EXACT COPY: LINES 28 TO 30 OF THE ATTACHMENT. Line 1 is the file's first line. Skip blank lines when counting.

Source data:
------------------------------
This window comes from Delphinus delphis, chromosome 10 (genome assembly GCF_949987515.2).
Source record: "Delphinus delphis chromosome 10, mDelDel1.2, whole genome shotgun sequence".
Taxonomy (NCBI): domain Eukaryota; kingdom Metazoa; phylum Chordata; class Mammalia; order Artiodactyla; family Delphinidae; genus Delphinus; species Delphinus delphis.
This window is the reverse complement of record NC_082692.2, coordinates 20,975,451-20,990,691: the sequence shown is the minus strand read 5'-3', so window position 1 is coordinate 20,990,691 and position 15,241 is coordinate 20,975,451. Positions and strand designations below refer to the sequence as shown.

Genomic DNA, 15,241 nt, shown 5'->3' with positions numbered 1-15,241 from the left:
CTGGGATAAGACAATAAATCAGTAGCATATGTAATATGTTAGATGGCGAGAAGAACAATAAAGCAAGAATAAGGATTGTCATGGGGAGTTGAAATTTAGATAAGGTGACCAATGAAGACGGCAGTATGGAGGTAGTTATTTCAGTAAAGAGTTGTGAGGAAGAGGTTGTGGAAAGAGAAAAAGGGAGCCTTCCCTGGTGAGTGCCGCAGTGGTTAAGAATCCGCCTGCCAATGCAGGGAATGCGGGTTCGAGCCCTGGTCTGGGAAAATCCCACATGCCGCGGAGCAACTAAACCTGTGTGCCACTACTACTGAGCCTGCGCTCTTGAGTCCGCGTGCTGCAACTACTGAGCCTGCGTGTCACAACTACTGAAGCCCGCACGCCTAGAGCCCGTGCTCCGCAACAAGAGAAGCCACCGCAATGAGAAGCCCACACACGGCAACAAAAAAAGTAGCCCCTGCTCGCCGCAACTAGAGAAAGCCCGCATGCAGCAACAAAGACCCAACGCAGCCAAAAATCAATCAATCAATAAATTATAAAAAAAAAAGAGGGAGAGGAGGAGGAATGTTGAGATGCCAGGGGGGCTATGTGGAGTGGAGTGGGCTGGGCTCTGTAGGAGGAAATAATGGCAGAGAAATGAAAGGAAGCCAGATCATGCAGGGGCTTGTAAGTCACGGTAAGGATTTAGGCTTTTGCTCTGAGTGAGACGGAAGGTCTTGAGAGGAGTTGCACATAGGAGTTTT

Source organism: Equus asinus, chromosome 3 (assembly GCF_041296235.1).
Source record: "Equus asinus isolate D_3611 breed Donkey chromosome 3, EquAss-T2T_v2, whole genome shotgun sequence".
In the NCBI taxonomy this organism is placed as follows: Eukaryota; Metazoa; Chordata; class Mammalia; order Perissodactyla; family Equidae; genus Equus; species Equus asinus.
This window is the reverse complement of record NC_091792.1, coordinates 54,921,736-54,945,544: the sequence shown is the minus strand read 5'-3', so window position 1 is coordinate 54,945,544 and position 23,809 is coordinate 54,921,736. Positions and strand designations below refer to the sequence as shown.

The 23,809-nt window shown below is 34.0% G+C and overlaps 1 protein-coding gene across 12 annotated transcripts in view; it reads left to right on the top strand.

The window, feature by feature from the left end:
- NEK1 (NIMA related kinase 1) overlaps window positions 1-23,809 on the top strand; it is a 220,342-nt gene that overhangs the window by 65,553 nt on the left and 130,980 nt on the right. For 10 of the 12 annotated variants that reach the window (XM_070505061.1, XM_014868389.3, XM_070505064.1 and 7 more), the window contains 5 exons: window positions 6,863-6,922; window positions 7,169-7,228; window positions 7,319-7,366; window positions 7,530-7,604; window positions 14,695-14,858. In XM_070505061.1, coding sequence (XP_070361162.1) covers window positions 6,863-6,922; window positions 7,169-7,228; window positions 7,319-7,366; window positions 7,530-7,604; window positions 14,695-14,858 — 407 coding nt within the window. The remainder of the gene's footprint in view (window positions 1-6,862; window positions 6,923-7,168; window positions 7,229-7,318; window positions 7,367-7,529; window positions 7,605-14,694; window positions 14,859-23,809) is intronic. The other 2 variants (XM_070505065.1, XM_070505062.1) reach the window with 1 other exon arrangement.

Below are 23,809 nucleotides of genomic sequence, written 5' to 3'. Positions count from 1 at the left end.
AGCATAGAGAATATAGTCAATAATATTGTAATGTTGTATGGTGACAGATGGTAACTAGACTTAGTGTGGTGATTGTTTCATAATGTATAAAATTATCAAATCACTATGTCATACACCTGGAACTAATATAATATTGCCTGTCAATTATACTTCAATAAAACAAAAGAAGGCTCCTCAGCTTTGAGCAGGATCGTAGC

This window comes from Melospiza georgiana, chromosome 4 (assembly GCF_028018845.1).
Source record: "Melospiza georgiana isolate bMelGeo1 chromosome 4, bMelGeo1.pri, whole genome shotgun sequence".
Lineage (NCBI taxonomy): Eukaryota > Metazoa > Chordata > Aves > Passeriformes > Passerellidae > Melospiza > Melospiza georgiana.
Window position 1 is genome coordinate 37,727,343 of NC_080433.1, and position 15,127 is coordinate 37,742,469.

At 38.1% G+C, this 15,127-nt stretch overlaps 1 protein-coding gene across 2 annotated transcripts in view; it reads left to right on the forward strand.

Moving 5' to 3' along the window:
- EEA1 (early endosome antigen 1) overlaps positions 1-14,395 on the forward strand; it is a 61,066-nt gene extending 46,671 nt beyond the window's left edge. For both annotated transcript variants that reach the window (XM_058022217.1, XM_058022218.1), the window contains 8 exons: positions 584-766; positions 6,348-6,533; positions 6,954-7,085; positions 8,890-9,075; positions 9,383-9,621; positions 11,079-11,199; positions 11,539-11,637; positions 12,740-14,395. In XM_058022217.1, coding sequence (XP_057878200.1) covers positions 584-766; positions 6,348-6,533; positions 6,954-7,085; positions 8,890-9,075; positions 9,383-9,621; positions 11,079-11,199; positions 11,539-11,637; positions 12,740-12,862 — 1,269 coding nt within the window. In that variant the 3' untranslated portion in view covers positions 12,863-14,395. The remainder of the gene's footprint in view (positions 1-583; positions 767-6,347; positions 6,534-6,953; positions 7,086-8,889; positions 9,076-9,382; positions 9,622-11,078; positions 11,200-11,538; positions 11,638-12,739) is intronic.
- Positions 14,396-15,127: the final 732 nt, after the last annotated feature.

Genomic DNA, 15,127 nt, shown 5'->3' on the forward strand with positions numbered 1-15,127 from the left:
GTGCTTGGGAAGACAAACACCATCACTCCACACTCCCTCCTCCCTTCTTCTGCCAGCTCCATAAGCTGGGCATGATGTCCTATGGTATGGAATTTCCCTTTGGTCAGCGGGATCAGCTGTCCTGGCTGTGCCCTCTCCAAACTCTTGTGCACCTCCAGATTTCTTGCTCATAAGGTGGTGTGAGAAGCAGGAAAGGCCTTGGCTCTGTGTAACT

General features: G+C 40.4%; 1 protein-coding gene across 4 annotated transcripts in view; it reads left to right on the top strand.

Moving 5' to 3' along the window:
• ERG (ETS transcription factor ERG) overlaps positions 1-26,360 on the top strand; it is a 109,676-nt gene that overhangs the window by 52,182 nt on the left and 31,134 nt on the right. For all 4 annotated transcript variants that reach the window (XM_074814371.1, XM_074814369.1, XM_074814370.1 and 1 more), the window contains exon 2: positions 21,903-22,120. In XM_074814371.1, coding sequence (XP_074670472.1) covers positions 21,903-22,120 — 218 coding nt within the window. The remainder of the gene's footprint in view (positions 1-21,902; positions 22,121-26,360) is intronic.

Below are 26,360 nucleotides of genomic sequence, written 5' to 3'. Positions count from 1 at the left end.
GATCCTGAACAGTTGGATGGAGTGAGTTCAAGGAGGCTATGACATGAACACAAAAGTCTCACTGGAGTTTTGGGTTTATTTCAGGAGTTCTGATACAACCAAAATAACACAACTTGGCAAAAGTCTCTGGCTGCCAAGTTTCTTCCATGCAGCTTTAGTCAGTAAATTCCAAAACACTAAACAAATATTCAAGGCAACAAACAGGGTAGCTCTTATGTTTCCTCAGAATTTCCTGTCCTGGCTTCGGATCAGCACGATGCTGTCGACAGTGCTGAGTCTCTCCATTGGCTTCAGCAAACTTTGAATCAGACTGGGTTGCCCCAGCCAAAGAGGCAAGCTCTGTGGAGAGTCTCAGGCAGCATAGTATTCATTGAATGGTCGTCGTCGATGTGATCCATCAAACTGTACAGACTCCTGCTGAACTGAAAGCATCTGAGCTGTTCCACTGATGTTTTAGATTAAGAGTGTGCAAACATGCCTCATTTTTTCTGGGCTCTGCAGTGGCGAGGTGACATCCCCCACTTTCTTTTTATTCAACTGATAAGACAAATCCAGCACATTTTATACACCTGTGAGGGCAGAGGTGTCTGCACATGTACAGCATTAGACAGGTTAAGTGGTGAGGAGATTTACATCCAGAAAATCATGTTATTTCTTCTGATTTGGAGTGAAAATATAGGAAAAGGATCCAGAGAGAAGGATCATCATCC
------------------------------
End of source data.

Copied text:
• ERG (ETS transcription factor ERG) overlaps positions 1-26,360 on the top strand; it is a 109,676-nt gene that overhangs the window by 52,182 nt on the left and 31,134 nt on the right. For all 4 annotated transcript variants that reach the window (XM_074814371.1, XM_074814369.1, XM_074814370.1 and 1 more), the window contains exon 2: positions 21,903-22,120. In XM_074814371.1, coding sequence (XP_074670472.1) covers positions 21,903-22,120 — 218 coding nt within the window. The remainder of the gene's footprint in view (positions 1-21,902; positions 22,121-26,360) is intronic.

Below are 26,360 nucleotides of genomic sequence, written 5' to 3'. Positions count from 1 at the left end.
GATCCTGAACAGTTGGATGGAGTGAGTTCAAGGAGGCTATGACATGAACACAAAAGTCTCACTGGAGTTTTGGGTTTATTTCAGGAGTTCTGATACAACCAAAATAACACAACTTGGCAAAAGTCTCTGGCTGCCAAGTTTCTTCCATGCAGCTTTAGTCAGTAAATTCCAAAACACTAAACAAATATTCAAGGCAACAAACAGGGTAGCTCTTATGTTTCCTCAGAATTTCCTGTCCTGGCTTCGGATCAGCACGATGCTGTCGACAGTGCTGAGTCTCTCCATTGGCTTCAGCAAACTTTGAATCAGACTGGGTTGCCCCAGCCAAAGAGGCAAGCTCTGTGGAGAGTCTCAGGCAGCATAGTATTCATTGAATGGTCGTCGTCGATGTGATCCATCAAACTGTACAGACTCCTGCTGAACTGAAAGCATCTGAGCTGTTCCACTGATGTTTTAGATTAAGAGTGTGCAAACATGCCTCATTTTTTCTGGGCTCTGCAGTGGCGAGGTGACATCCCCCACTTTCTTTTTATTCAACTGATAAGACAAATCCAGCACATTTTATACACCTGTGAGGGCAGAGGTGTCTGCACATGTACAGCATTAGACAGGTTAAGTGGTGAGGAGATTTACATCCAGAAAATCATGTTATTTCTTCTGATTTGGAGTGAAAATATAGGAAAAGGATCCAGAGAGAAGGATCATCATCC